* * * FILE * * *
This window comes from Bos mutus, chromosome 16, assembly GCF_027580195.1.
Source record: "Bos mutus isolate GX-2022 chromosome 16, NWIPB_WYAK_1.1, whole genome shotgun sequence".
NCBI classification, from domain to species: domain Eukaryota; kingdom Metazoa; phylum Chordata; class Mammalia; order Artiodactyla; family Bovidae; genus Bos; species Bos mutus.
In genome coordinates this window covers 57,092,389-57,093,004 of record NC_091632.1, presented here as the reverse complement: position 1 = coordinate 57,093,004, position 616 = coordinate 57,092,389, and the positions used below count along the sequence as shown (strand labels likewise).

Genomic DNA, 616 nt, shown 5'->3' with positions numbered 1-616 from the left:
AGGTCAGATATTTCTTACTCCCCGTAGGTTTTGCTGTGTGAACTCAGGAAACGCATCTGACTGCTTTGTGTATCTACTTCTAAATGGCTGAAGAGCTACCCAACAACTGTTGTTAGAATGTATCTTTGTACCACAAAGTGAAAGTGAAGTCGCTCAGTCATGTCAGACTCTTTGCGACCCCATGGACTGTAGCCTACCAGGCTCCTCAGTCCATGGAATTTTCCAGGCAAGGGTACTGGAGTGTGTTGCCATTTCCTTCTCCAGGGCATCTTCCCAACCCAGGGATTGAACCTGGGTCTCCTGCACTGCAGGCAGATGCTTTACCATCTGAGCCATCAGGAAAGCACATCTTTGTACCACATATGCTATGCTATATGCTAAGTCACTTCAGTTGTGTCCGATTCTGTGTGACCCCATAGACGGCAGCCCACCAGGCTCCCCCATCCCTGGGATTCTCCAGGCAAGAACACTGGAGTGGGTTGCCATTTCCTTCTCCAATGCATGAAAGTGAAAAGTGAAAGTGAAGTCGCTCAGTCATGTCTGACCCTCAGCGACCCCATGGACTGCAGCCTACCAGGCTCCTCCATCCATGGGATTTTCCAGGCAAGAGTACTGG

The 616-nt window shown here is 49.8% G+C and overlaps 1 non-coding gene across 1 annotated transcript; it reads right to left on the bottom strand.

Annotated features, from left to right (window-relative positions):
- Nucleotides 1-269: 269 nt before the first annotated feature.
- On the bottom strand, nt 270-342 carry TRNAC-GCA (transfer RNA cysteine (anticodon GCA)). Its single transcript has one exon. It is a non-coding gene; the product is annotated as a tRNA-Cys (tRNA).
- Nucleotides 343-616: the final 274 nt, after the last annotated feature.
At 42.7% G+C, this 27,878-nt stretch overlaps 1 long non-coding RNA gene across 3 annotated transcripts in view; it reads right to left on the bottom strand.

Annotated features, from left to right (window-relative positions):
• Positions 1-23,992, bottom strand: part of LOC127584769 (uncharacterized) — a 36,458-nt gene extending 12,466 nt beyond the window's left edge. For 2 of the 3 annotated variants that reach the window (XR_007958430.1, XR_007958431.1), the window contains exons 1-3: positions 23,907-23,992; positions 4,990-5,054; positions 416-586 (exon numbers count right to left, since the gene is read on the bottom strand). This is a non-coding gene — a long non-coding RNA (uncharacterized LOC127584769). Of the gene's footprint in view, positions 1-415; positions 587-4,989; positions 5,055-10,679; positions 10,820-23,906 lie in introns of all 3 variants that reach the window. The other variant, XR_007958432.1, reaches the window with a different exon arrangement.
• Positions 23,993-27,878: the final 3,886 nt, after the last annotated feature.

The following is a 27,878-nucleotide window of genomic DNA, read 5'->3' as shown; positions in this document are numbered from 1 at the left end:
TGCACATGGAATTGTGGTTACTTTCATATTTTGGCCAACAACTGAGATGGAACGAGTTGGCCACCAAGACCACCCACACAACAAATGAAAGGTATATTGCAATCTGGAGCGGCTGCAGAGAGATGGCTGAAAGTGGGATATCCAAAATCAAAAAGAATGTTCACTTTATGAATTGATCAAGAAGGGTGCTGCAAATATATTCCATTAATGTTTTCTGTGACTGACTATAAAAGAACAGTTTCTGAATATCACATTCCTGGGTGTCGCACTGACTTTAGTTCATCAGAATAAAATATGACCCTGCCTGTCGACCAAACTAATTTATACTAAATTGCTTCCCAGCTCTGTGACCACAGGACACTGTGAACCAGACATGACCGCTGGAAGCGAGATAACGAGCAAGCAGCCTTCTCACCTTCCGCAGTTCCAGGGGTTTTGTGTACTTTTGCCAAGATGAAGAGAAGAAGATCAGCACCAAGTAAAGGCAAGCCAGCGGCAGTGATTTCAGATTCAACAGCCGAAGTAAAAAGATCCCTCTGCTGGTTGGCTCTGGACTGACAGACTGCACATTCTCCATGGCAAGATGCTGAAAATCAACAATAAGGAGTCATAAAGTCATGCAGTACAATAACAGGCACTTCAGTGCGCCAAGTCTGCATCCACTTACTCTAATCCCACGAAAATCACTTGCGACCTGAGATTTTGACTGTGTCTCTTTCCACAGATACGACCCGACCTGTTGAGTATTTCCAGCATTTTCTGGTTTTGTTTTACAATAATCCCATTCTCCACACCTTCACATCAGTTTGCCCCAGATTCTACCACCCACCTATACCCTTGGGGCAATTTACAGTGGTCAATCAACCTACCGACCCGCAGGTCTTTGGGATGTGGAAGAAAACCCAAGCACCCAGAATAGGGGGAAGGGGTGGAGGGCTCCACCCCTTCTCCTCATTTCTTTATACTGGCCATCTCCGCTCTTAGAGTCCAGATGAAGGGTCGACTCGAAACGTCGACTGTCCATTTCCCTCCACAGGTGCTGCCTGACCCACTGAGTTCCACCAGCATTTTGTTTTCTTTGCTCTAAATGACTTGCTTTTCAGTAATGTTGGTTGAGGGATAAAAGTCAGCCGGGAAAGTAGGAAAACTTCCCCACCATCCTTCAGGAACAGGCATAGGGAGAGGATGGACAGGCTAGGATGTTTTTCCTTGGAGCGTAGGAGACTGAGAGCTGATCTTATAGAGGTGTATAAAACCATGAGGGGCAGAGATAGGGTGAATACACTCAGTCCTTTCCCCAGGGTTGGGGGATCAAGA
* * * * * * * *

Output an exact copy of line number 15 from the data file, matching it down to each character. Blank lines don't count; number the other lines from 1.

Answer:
• Positions 23,993-27,878: the final 3,886 nt, after the last annotated feature.